“In the modern conception, state sovereignty is fully, flatly, and evenly operative over each square centimetre of a legally demarcated territory. But in the older imagining, where states were defined by centres, borders were porous and indistinct, and sovereignties faded imperceptibly into one another. Hence, paradoxically enough, the ease with which pre-modern empires and kingdoms were able to sustain their rule over immensely heterogeneous, and often not even contiguous, populations for long periods of time.”
Does Anderson’s description of national borders in antiquity hold true in the case of the Jews? Here is what Numbers 34:3–12 has to say about the Israelites’ borders:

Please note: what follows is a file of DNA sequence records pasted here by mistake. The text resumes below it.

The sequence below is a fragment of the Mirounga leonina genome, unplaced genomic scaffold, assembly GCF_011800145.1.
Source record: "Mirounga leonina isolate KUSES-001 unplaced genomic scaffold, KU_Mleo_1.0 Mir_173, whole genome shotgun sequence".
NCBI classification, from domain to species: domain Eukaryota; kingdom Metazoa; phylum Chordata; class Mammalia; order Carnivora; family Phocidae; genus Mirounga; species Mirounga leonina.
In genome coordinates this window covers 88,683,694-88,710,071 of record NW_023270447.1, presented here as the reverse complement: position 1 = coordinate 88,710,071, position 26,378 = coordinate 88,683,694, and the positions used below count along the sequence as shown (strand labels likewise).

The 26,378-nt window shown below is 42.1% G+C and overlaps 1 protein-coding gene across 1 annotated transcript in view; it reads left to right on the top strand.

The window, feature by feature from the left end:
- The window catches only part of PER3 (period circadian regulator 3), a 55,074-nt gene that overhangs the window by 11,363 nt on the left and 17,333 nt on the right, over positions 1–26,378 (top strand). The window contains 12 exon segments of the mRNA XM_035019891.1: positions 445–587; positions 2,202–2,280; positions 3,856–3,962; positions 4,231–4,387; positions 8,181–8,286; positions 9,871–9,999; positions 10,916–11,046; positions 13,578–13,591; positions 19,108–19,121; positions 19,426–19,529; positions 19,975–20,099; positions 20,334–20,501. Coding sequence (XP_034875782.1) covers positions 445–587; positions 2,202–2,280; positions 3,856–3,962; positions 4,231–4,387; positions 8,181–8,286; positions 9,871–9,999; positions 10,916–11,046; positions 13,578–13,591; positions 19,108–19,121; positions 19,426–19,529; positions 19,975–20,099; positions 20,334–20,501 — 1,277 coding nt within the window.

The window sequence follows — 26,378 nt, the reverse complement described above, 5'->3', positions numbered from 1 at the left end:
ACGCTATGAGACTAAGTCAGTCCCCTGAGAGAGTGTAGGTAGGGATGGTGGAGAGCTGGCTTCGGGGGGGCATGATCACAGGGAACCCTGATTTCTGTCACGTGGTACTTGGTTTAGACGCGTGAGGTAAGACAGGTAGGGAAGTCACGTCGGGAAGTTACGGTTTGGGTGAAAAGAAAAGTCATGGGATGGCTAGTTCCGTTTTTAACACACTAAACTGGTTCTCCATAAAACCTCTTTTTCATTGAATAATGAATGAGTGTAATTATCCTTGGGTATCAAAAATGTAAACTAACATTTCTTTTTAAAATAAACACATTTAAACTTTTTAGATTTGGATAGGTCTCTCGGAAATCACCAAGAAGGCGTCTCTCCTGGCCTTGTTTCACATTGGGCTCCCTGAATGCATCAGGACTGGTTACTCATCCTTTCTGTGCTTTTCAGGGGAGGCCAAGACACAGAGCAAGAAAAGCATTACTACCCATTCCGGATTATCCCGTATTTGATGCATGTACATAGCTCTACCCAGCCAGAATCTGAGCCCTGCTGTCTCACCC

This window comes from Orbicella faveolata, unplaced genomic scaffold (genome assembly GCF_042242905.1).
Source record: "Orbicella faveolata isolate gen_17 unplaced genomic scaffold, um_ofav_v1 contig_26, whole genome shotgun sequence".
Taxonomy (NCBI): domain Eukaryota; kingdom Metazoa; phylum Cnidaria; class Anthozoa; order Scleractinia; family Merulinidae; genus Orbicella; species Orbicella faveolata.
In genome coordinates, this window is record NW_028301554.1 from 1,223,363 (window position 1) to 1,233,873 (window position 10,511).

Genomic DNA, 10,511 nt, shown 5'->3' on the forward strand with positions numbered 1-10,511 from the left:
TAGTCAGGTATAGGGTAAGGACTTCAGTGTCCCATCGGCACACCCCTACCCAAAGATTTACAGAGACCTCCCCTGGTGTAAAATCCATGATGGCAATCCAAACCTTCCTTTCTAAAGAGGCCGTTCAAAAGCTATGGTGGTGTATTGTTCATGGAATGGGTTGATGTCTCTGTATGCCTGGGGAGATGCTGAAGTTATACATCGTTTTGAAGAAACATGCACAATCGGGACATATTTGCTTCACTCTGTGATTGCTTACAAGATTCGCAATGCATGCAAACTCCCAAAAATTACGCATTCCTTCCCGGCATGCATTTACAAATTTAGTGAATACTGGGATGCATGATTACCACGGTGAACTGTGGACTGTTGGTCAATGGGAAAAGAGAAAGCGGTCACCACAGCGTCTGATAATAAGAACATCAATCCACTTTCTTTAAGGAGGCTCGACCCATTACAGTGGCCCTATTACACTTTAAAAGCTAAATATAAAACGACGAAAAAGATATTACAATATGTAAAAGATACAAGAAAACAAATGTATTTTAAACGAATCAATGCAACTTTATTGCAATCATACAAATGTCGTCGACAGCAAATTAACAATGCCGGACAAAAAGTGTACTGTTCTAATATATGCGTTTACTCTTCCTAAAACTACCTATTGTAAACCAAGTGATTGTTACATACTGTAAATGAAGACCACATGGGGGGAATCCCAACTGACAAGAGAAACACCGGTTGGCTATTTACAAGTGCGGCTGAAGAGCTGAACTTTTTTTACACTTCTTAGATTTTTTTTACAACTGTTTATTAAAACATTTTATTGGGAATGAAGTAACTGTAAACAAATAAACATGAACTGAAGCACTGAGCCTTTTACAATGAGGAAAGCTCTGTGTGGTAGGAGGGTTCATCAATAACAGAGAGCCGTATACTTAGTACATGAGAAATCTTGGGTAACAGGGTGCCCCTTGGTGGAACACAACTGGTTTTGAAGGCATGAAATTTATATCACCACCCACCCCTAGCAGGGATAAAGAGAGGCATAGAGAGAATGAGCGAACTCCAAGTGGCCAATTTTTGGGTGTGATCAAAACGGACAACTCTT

“The Lord said to Moses, command the Israelites and say to them: ‘When you enter Canaan, the land that will be allotted to you as an inheritance is to have these boundaries: Your southern side will include some of the Desert of Zin along the border of Edom. Your southern boundary will start in the east from the southern end of the Dead Sea, cross south of Scorpion Pass, continue on to Zin, and go south of Kadesh Barnea. Then it will go to Hazar Adar and over to ‘Atsmon, where it will turn, join the Wadi of Egypt and end at the Mediterranean Sea. Your western boundary will be the coast of the Mediterranean Sea. This will be your boundary on the west. For your northern boundary, run a line from the Mediterranean Sea to Mount Hor and from Mount Hor to Levo Hamat. Then the boundary will go to Tsedad, continue to Tsifron, and end at Hatsar ‘Enan. This will be your boundary on the north. For your eastern boundary, run a line from Hazar Enan to Shefam. The boundary will go down from Shefam to Rivla on the east side of ‘Ain and continue along the slopes east of Lake Kinneret [the Sea of Galilee]. Then the boundary will go down along the Jordan and end at the Dead Sea. This will be your land, with its boundaries on every side’” (source of wording: https://www.biblegateway.com/passage/?search=Numbers+34&version=NIV. I changed some place-name spellings to conform to today’s orthography and pronunciation).